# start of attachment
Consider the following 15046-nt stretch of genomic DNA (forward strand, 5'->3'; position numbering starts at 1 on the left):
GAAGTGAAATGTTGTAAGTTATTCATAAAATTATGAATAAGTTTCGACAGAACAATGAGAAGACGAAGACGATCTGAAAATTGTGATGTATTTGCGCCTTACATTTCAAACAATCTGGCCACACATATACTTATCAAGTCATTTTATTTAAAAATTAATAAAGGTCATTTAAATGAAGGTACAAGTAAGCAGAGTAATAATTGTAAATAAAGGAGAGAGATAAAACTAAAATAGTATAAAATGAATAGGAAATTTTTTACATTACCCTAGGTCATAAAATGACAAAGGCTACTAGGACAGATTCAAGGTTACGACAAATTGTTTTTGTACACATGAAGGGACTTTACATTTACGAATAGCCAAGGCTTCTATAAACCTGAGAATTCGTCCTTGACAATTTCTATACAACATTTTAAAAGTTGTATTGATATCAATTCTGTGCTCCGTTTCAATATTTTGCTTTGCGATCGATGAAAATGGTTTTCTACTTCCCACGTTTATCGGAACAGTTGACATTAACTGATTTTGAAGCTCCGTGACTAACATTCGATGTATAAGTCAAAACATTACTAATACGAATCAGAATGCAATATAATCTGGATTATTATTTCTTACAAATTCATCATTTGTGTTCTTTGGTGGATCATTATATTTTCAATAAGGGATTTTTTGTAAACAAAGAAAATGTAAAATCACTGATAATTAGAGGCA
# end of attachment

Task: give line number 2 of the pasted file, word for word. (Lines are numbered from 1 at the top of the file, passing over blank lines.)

GAAGTGAAATGTTGTAAGTTATTCATAAAATTATGAATAAGTTTCGACAGAACAATGAGAAGACGAAGACGATCTGAAAATTGTGATGTATTTGCGCCTTACATTTCAAACAATCTGGCCACACATATACTTATCAAGTCATTTTATTTAAAAATTAATAAAGGTCATTTAAATGAAGGTACAAGTAAGCAGAGTAATAATTGTAAATAAAGGAGAGAGATAAAACTAAAATAGTATAAAATGAATAGGAAATTTTTTACATTACCCTAGGTCATAAAATGACAAAGGCTACTAGGACAGATTCAAGGTTACGACAAATTGTTTTTGTACACATGAAGGGACTTTACATTTACGAATAGCCAAGGCTTCTATAAACCTGAGAATTCGTCCTTGACAATTTCTATACAACATTTTAAAAGTTGTATTGATATCAATTCTGTGCTCCGTTTCAATATTTTGCTTTGCGATCGATGAAAATGGTTTTCTACTTCCCACGTTTATCGGAACAGTTGACATTAACTGATTTTGAAGCTCCGTGACTAACATTCGATGTATAAGTCAAAACATTACTAATACGAATCAGAATGCAATATAATCTGGATTATTATTTCTTACAAATTCATCATTTGTGTTCTTTGGTGGATCATTATATTTTCAATAAGGGATTTTTTGTAAACAAAGAAAATGTAAAATCACTGATAATTAGAGGCA